Graduates earn more by over 20% in the UK
Graduates in all regions of United Kingdom (UK) earn 20 percent more than their non-graduate peers, data from UK’s Department for Education (DfE) showed.
In its report published on 18 July, DfE said that graduates earn a median annual salary of £19,900 one year after graduating, £23,300 after three years, £26,000 after five, and £30,500 after ten years.
Graduates earn more by up to 22.2%
On average, by their mid-20s, graduates earn more than 20 percent than their peers living in the same region who achieved five A*-Cs at General Certificate of Secondary Education but did not go on to complete a degree-level qualification.
Meanwhile, those who have finished in the South West earned over 22.2 percent versus non-graduates, followed by West Midlands with a 21.1-percent difference.
“I am delighted to see graduates across the country are reaping the rewards of going to university through sustained employment and higher salaries, which in turn benefits their local economies,” Universities Minister Chris Skidmore said.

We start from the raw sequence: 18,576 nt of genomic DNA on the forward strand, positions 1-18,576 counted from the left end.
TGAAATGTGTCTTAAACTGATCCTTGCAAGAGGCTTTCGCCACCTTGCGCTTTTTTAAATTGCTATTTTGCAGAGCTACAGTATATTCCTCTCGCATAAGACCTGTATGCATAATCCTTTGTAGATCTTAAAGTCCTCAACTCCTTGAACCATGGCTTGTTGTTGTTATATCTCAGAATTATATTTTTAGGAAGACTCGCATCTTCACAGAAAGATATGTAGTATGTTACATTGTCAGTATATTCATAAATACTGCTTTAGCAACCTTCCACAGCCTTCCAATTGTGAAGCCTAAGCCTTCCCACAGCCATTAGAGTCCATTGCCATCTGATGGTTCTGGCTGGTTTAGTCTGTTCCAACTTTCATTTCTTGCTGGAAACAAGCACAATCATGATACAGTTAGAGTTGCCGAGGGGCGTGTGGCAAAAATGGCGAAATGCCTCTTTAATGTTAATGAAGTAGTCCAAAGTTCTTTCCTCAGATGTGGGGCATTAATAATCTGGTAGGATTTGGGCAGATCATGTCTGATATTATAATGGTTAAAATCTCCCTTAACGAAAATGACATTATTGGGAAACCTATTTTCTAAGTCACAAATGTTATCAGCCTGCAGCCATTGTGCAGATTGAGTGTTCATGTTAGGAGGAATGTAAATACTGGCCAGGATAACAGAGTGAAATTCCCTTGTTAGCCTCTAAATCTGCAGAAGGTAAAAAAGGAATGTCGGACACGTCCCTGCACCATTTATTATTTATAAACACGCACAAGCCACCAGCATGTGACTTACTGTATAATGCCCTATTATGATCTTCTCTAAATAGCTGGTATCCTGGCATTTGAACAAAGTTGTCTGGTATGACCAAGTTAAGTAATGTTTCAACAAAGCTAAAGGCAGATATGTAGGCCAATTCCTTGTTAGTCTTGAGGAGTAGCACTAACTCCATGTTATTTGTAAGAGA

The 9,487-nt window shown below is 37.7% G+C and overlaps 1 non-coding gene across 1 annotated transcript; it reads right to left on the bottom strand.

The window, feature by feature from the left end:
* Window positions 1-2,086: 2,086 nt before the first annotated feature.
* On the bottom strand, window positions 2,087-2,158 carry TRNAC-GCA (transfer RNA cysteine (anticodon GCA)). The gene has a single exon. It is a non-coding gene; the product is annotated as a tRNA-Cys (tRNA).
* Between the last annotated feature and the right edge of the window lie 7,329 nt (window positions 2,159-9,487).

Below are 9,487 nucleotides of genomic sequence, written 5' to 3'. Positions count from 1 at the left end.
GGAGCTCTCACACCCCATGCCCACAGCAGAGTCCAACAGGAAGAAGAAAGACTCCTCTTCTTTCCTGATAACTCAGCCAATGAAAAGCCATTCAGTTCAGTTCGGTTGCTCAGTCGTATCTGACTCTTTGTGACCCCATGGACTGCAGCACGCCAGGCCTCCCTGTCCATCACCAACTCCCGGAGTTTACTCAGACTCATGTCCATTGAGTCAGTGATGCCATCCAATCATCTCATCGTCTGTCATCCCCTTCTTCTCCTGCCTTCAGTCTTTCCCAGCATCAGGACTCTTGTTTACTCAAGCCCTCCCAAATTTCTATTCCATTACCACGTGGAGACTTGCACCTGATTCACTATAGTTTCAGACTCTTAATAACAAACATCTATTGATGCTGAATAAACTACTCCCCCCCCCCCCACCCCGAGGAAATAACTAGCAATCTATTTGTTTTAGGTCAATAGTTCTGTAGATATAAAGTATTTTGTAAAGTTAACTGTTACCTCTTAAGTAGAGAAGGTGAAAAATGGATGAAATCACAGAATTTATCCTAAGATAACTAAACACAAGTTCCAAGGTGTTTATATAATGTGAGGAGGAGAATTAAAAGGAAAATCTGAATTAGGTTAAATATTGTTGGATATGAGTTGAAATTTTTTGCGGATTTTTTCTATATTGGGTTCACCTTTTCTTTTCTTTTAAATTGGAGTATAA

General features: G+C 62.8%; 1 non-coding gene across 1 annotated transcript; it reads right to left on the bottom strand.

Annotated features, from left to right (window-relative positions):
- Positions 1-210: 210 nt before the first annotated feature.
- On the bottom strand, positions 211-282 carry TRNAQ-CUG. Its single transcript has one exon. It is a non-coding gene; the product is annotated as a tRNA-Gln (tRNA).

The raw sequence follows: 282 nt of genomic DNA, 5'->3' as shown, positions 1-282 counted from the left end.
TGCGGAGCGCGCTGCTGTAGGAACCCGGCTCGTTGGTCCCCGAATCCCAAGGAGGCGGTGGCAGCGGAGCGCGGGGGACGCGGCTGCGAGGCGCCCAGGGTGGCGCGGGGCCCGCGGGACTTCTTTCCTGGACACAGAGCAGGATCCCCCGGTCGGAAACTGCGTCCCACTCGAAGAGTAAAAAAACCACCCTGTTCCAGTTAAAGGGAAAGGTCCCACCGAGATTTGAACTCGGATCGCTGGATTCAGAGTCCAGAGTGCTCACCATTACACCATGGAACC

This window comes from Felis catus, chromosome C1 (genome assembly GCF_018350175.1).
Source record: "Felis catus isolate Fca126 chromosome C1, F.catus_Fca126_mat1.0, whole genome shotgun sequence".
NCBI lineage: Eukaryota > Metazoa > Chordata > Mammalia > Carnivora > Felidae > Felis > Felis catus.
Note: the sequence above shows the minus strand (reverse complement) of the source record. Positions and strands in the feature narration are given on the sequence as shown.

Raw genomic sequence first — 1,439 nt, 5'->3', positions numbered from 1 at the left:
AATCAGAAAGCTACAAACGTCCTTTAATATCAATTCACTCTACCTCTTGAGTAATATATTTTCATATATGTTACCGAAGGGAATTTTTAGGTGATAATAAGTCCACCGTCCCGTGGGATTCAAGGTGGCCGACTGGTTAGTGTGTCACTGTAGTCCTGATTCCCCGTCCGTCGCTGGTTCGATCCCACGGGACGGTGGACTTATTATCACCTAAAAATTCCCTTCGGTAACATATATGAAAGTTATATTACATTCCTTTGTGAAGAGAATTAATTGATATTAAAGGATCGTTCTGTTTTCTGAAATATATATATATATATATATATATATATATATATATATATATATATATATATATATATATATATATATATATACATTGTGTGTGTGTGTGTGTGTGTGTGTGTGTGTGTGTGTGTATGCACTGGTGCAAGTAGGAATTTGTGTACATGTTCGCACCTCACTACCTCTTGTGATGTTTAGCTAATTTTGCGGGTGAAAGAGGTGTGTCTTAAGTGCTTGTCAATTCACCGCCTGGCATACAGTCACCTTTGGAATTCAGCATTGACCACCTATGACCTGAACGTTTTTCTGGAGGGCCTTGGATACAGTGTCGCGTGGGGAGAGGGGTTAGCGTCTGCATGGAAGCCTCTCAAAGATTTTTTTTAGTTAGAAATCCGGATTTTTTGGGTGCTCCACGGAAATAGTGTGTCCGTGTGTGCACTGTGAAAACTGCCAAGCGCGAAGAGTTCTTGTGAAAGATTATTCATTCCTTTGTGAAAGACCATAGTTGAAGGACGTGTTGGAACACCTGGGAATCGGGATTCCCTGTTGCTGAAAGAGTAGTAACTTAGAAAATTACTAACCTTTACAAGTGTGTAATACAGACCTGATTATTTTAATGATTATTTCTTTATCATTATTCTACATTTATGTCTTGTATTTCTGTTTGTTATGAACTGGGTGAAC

“Discussions about graduate outcomes and earnings should not simply focus on the major cities, so I hope this data will play a key role in highlighting the benefits and the potential that higher education can bring to graduates and regions in the whole country,” he added.
To encourage students to pursue higher education
Skidmore, however, said that going into university should not just talk about earnings potential after college but also produces wider cultural and social benefits.
“We know that higher education can play an important part in driving social mobility, so this will help our understanding of how university can benefit graduates in a way that is relevant to the region,” he added.
The report was the department’s drive to improve transparency around higher education and ensure that information about earnings, employability, and teaching quality, among others, would entice students to pursue higher education in the United Kingdom.
Photo: Poodar Chu
Hari is the Managing Editor of Global Education Times. Hari has clocked nearly a decade working as a communications professional with a focus on the education sector. He has also had stints in journalism and advertising in a career which has seen him live, study, and work, in three countries.
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